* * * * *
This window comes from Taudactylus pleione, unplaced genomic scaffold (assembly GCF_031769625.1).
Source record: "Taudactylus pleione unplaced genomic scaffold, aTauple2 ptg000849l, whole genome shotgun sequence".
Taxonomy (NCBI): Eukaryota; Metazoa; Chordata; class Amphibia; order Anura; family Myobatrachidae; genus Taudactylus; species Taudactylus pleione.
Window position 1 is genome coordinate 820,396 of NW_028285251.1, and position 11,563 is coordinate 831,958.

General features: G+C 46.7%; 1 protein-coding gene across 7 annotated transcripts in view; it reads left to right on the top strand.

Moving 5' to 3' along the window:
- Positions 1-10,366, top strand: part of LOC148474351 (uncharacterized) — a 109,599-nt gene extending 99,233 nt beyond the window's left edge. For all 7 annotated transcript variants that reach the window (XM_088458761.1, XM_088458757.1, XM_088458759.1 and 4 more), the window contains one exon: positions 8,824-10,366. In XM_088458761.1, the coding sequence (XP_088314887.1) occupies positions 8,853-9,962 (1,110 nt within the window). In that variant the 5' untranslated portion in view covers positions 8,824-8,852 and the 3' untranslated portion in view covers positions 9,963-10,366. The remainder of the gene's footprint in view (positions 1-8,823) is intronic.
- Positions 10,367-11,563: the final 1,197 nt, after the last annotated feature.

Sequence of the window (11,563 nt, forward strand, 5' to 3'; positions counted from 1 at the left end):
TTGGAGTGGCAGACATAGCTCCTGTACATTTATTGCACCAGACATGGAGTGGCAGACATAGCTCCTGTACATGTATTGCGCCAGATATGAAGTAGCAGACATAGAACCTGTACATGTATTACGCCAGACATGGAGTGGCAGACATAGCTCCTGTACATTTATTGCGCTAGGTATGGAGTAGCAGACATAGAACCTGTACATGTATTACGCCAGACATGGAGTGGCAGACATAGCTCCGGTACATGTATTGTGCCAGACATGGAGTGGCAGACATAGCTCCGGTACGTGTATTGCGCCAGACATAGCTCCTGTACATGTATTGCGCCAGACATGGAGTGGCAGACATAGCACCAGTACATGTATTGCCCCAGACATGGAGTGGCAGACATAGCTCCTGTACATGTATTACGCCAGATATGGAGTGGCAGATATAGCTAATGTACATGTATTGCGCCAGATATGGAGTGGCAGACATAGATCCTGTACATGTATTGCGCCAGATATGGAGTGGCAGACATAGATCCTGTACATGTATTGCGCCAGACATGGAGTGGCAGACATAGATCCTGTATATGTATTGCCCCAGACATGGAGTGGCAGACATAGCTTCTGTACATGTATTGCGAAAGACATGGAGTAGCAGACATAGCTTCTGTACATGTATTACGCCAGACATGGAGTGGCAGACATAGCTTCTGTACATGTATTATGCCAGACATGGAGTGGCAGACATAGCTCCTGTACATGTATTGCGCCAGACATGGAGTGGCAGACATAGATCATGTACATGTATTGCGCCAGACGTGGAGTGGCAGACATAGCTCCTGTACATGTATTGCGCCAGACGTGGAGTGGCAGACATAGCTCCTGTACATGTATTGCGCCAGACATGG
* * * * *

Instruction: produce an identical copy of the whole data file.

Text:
This window comes from Taudactylus pleione, unplaced genomic scaffold (assembly GCF_031769625.1).
Source record: "Taudactylus pleione unplaced genomic scaffold, aTauple2 ptg000849l, whole genome shotgun sequence".
Taxonomy (NCBI): Eukaryota; Metazoa; Chordata; class Amphibia; order Anura; family Myobatrachidae; genus Taudactylus; species Taudactylus pleione.
Window position 1 is genome coordinate 820,396 of NW_028285251.1, and position 11,563 is coordinate 831,958.

General features: G+C 46.7%; 1 protein-coding gene across 7 annotated transcripts in view; it reads left to right on the top strand.

Moving 5' to 3' along the window:
- Positions 1-10,366, top strand: part of LOC148474351 (uncharacterized) — a 109,599-nt gene extending 99,233 nt beyond the window's left edge. For all 7 annotated transcript variants that reach the window (XM_088458761.1, XM_088458757.1, XM_088458759.1 and 4 more), the window contains one exon: positions 8,824-10,366. In XM_088458761.1, the coding sequence (XP_088314887.1) occupies positions 8,853-9,962 (1,110 nt within the window). In that variant the 5' untranslated portion in view covers positions 8,824-8,852 and the 3' untranslated portion in view covers positions 9,963-10,366. The remainder of the gene's footprint in view (positions 1-8,823) is intronic.
- Positions 10,367-11,563: the final 1,197 nt, after the last annotated feature.

Sequence of the window (11,563 nt, forward strand, 5' to 3'; positions counted from 1 at the left end):
TTGGAGTGGCAGACATAGCTCCTGTACATTTATTGCACCAGACATGGAGTGGCAGACATAGCTCCTGTACATGTATTGCGCCAGATATGAAGTAGCAGACATAGAACCTGTACATGTATTACGCCAGACATGGAGTGGCAGACATAGCTCCTGTACATTTATTGCGCTAGGTATGGAGTAGCAGACATAGAACCTGTACATGTATTACGCCAGACATGGAGTGGCAGACATAGCTCCGGTACATGTATTGTGCCAGACATGGAGTGGCAGACATAGCTCCGGTACGTGTATTGCGCCAGACATAGCTCCTGTACATGTATTGCGCCAGACATGGAGTGGCAGACATAGCACCAGTACATGTATTGCCCCAGACATGGAGTGGCAGACATAGCTCCTGTACATGTATTACGCCAGATATGGAGTGGCAGATATAGCTAATGTACATGTATTGCGCCAGATATGGAGTGGCAGACATAGATCCTGTACATGTATTGCGCCAGATATGGAGTGGCAGACATAGATCCTGTACATGTATTGCGCCAGACATGGAGTGGCAGACATAGATCCTGTATATGTATTGCCCCAGACATGGAGTGGCAGACATAGCTTCTGTACATGTATTGCGAAAGACATGGAGTAGCAGACATAGCTTCTGTACATGTATTACGCCAGACATGGAGTGGCAGACATAGCTTCTGTACATGTATTATGCCAGACATGGAGTGGCAGACATAGCTCCTGTACATGTATTGCGCCAGACATGGAGTGGCAGACATAGATCATGTACATGTATTGCGCCAGACGTGGAGTGGCAGACATAGCTCCTGTACATGTATTGCGCCAGACGTGGAGTGGCAGACATAGCTCCTGTACATGTATTGCGCCAGACATGG